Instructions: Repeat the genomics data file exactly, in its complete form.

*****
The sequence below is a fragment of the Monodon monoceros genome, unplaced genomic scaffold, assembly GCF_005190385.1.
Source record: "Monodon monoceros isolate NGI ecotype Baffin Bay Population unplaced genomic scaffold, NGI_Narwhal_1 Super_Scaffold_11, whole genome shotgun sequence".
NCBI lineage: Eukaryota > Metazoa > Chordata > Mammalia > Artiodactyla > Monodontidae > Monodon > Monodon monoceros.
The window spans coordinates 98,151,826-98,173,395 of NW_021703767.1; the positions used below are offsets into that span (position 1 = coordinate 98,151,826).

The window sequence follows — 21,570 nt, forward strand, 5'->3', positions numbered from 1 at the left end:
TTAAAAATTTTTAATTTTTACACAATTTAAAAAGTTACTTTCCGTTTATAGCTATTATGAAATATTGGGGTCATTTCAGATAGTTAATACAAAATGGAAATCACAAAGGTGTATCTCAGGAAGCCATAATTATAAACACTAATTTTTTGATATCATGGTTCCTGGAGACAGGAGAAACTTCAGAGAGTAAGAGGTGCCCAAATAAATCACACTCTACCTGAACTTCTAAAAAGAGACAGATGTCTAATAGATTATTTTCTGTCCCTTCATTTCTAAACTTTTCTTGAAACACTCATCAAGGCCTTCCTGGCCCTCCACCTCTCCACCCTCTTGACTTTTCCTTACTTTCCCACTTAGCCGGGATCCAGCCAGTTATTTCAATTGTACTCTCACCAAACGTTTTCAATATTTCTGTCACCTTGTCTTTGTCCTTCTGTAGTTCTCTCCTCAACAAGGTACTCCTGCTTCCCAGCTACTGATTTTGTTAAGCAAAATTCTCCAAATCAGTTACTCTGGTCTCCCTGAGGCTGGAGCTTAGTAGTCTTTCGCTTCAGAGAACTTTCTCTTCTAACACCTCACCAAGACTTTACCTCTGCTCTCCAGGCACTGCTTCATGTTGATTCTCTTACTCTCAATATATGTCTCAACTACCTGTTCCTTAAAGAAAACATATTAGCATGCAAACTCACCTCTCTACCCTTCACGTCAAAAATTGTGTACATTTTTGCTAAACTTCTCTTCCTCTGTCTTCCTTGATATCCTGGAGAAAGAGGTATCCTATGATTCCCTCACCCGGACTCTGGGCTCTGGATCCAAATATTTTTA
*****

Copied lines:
The sequence below is a fragment of the Monodon monoceros genome, unplaced genomic scaffold, assembly GCF_005190385.1.
Source record: "Monodon monoceros isolate NGI ecotype Baffin Bay Population unplaced genomic scaffold, NGI_Narwhal_1 Super_Scaffold_11, whole genome shotgun sequence".
NCBI lineage: Eukaryota > Metazoa > Chordata > Mammalia > Artiodactyla > Monodontidae > Monodon > Monodon monoceros.
The window spans coordinates 98,151,826-98,173,395 of NW_021703767.1; the positions used below are offsets into that span (position 1 = coordinate 98,151,826).

The window sequence follows — 21,570 nt, forward strand, 5'->3', positions numbered from 1 at the left end:
TTAAAAATTTTTAATTTTTACACAATTTAAAAAGTTACTTTCCGTTTATAGCTATTATGAAATATTGGGGTCATTTCAGATAGTTAATACAAAATGGAAATCACAAAGGTGTATCTCAGGAAGCCATAATTATAAACACTAATTTTTTGATATCATGGTTCCTGGAGACAGGAGAAACTTCAGAGAGTAAGAGGTGCCCAAATAAATCACACTCTACCTGAACTTCTAAAAAGAGACAGATGTCTAATAGATTATTTTCTGTCCCTTCATTTCTAAACTTTTCTTGAAACACTCATCAAGGCCTTCCTGGCCCTCCACCTCTCCACCCTCTTGACTTTTCCTTACTTTCCCACTTAGCCGGGATCCAGCCAGTTATTTCAATTGTACTCTCACCAAACGTTTTCAATATTTCTGTCACCTTGTCTTTGTCCTTCTGTAGTTCTCTCCTCAACAAGGTACTCCTGCTTCCCAGCTACTGATTTTGTTAAGCAAAATTCTCCAAATCAGTTACTCTGGTCTCCCTGAGGCTGGAGCTTAGTAGTCTTTCGCTTCAGAGAACTTTCTCTTCTAACACCTCACCAAGACTTTACCTCTGCTCTCCAGGCACTGCTTCATGTTGATTCTCTTACTCTCAATATATGTCTCAACTACCTGTTCCTTAAAGAAAACATATTAGCATGCAAACTCACCTCTCTACCCTTCACGTCAAAAATTGTGTACATTTTTGCTAAACTTCTCTTCCTCTGTCTTCCTTGATATCCTGGAGAAAGAGGTATCCTATGATTCCCTCACCCGGACTCTGGGCTCTGGATCCAAATATTTTTA